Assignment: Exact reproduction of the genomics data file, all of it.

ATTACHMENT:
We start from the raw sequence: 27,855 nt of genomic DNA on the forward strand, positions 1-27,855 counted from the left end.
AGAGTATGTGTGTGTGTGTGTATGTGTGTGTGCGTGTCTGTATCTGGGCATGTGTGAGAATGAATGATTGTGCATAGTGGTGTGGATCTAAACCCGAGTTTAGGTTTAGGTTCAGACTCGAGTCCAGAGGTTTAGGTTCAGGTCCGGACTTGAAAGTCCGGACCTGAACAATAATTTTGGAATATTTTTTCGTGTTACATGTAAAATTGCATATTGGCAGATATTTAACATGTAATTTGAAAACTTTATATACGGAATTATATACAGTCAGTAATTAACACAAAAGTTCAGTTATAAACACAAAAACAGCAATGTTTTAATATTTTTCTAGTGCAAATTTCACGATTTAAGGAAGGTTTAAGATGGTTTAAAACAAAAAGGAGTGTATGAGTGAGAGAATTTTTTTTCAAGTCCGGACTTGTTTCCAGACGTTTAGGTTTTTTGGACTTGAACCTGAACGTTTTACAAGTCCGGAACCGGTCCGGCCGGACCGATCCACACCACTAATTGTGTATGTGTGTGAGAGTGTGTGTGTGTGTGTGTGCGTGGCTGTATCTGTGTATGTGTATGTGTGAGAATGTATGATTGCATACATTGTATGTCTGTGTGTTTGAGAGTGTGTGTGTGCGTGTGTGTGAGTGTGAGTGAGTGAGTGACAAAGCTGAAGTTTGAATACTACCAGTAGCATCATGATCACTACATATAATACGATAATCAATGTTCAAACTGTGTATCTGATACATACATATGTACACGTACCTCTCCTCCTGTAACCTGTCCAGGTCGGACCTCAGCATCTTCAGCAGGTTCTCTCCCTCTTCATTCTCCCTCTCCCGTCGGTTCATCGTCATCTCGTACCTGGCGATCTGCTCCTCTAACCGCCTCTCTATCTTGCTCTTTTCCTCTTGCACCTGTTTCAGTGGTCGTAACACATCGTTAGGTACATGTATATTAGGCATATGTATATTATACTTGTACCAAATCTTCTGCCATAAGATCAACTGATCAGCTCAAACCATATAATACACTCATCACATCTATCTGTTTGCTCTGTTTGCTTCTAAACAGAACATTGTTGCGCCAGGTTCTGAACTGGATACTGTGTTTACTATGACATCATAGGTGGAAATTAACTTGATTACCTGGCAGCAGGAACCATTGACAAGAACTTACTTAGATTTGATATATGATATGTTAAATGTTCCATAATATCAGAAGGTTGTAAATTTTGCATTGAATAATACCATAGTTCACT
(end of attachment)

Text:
We start from the raw sequence: 27,855 nt of genomic DNA on the forward strand, positions 1-27,855 counted from the left end.
AGAGTATGTGTGTGTGTGTGTATGTGTGTGTGCGTGTCTGTATCTGGGCATGTGTGAGAATGAATGATTGTGCATAGTGGTGTGGATCTAAACCCGAGTTTAGGTTTAGGTTCAGACTCGAGTCCAGAGGTTTAGGTTCAGGTCCGGACTTGAAAGTCCGGACCTGAACAATAATTTTGGAATATTTTTTCGTGTTACATGTAAAATTGCATATTGGCAGATATTTAACATGTAATTTGAAAACTTTATATACGGAATTATATACAGTCAGTAATTAACACAAAAGTTCAGTTATAAACACAAAAACAGCAATGTTTTAATATTTTTCTAGTGCAAATTTCACGATTTAAGGAAGGTTTAAGATGGTTTAAAACAAAAAGGAGTGTATGAGTGAGAGAATTTTTTTTCAAGTCCGGACTTGTTTCCAGACGTTTAGGTTTTTTGGACTTGAACCTGAACGTTTTACAAGTCCGGAACCGGTCCGGCCGGACCGATCCACACCACTAATTGTGTATGTGTGTGAGAGTGTGTGTGTGTGTGTGTGCGTGGCTGTATCTGTGTATGTGTATGTGTGAGAATGTATGATTGCATACATTGTATGTCTGTGTGTTTGAGAGTGTGTGTGTGCGTGTGTGTGAGTGTGAGTGAGTGAGTGACAAAGCTGAAGTTTGAATACTACCAGTAGCATCATGATCACTACATATAATACGATAATCAATGTTCAAACTGTGTATCTGATACATACATATGTACACGTACCTCTCCTCCTGTAACCTGTCCAGGTCGGACCTCAGCATCTTCAGCAGGTTCTCTCCCTCTTCATTCTCCCTCTCCCGTCGGTTCATCGTCATCTCGTACCTGGCGATCTGCTCCTCTAACCGCCTCTCTATCTTGCTCTTTTCCTCTTGCACCTGTTTCAGTGGTCGTAACACATCGTTAGGTACATGTATATTAGGCATATGTATATTATACTTGTACCAAATCTTCTGCCATAAGATCAACTGATCAGCTCAAACCATATAATACACTCATCACATCTATCTGTTTGCTCTGTTTGCTTCTAAACAGAACATTGTTGCGCCAGGTTCTGAACTGGATACTGTGTTTACTATGACATCATAGGTGGAAATTAACTTGATTACCTGGCAGCAGGAACCATTGACAAGAACTTACTTAGATTTGATATATGATATGTTAAATGTTCCATAATATCAGAAGGTTGTAAATTTTGCATTGAATAATACCATAGTTCACT